A man is dead after a dam released a flood of water onto the Capilano River Thursday afternoon.

Witnesses told CTV News they watched as a wall of water came rushing down the river at around 2 p.m.

North Vancouver RCMP said five people were swept away, and that one of them was killed.

"It's a very unfortunate and sad occasion," Sgt. Peter DeVries said at a late news conference. "This will be a really difficult time for this person's family and friends and loved ones, and our hearts really do go out to them."

Video from the Cleveland Dam malfunction today in North Vancouver @GlobalBC @CTVVancouver @CBCVancouver I was walking my dogs there just before 2pm pic.twitter.com/Edsf6wqmWB

— Christine Tam (@christinetam) October 2, 2020

Authorities have not released the victim's name as they're still working to notify his next of kin, DeVries said. The man's death is being investigated by the BC Coroners Service.

There's no indication that anyone else was caught in the sudden rush of water, but DeVries said emergency responders would be scouring the river in case there were additional victims.

The RCMP said most, if not all, of the people who were swept away had been fishing. Authorities haven't determined whether they were in the water or at the shore, and whether anyone was wearing a personal flotation device.

DeVries urged anyone who uses the fast-flowing river to wear a flotation device, but stressed that he wasn't suggesting that was a factor in Thursday's tragedy.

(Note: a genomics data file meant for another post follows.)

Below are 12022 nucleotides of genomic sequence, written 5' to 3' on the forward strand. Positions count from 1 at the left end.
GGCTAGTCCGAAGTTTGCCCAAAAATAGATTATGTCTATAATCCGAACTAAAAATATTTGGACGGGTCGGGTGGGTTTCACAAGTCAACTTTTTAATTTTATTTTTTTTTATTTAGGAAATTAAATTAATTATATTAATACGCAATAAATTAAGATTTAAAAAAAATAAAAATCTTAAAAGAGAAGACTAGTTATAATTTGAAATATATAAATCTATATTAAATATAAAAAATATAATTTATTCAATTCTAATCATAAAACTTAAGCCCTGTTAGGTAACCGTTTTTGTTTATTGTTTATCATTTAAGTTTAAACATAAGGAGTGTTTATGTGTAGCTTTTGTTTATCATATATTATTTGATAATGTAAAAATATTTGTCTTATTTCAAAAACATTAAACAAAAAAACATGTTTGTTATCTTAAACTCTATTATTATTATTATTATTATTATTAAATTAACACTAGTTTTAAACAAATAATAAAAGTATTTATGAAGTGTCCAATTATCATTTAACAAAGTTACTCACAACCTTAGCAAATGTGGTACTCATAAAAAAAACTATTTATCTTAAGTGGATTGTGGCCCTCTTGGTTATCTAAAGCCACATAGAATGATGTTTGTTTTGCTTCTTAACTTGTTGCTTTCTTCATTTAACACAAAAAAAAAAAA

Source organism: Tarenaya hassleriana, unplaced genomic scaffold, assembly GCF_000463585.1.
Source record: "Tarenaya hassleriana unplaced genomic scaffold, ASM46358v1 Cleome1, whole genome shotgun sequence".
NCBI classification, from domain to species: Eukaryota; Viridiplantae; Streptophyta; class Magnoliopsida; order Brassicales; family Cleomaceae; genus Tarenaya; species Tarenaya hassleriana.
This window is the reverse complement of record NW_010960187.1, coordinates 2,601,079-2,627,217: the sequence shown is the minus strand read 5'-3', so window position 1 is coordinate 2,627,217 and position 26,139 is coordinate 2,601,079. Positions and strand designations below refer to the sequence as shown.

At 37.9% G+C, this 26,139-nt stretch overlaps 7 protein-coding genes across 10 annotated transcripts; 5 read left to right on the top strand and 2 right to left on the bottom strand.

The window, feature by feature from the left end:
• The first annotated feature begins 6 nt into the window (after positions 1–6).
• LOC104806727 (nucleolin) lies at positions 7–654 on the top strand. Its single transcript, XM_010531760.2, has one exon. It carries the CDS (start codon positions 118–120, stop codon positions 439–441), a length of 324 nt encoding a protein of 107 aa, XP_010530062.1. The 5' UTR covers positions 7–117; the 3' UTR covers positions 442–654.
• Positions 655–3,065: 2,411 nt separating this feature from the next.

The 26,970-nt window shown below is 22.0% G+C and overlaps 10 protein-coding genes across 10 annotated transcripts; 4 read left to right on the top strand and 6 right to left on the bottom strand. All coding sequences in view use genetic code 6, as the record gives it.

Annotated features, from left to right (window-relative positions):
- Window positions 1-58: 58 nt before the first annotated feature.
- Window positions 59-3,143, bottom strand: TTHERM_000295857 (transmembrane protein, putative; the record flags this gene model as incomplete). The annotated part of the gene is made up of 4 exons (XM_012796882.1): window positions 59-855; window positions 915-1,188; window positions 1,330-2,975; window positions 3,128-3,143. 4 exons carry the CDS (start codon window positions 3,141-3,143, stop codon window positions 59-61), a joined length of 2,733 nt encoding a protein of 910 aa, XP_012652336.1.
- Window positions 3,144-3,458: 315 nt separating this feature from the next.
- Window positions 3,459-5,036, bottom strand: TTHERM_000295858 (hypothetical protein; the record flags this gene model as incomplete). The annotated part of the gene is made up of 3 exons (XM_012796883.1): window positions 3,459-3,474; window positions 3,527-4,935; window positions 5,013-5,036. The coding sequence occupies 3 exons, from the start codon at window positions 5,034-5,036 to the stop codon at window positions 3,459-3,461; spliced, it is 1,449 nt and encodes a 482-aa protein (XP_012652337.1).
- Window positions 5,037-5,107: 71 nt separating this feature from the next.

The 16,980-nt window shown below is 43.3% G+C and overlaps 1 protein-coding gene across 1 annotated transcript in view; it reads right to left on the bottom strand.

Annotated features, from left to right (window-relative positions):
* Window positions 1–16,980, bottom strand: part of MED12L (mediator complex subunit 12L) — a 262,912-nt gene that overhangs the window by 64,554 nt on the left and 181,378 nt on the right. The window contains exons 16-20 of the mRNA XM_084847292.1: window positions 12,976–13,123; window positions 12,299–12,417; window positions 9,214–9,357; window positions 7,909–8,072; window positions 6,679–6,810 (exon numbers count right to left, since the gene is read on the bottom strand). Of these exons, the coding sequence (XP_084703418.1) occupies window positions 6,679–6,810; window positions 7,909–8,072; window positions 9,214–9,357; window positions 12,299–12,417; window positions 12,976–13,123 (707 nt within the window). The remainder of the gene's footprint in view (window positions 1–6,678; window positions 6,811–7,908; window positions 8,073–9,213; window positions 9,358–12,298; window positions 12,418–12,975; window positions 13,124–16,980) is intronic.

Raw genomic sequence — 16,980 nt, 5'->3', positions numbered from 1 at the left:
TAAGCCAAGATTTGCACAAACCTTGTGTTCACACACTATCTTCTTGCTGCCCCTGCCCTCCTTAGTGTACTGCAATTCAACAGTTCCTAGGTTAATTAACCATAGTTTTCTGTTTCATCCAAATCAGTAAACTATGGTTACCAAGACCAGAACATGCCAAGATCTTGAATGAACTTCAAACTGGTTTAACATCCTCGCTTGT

Nick Nouri, who lives in the area, told CTV News the rushing water caught the anglers completely off-guard.

"It happened so fast, so sudden," Nouri said. "They were caught with the high water and a few of them swept away and one of them kind of hung onto the wall."

Witnesses said water somehow escaped from the 91-metre-tall Cleveland Dam, which holds back the man-made Capilano Lake upstream. Officials have not commented on what might have caused the dam to open.

"We're not able to say what caused this increase in waterflow at this time, but that will be part of the coroner's investigation and any additional or subsequent investigation that happens in this case," DeVries said.

In statements posted on social media, Metro Vancouver said the dam's spillway gate released "a large volume of water" during maintenance. The regional authority said the problem was resolved in the afternoon and that a full investigation had been launched.

Metro Vancouver commissioner Jerry Dobrovolny offered similar comments when speaking to media Thursday afternoon.

"Certainly it is a very serious matter," he said. "We are very concerned about what happened and it affected a great number of people and the investigation will leave no stone unturned."

Readings on the Metro Vancouver website give an indication of how rapidly the river surged on Thursday. They show the water level suddenly rising from about 0.6 metres up to 4.2 metres before dropping down again just as quickly.

The water flow simultaneously sped up, reaching 400 cubic metres per second before returning back to normal.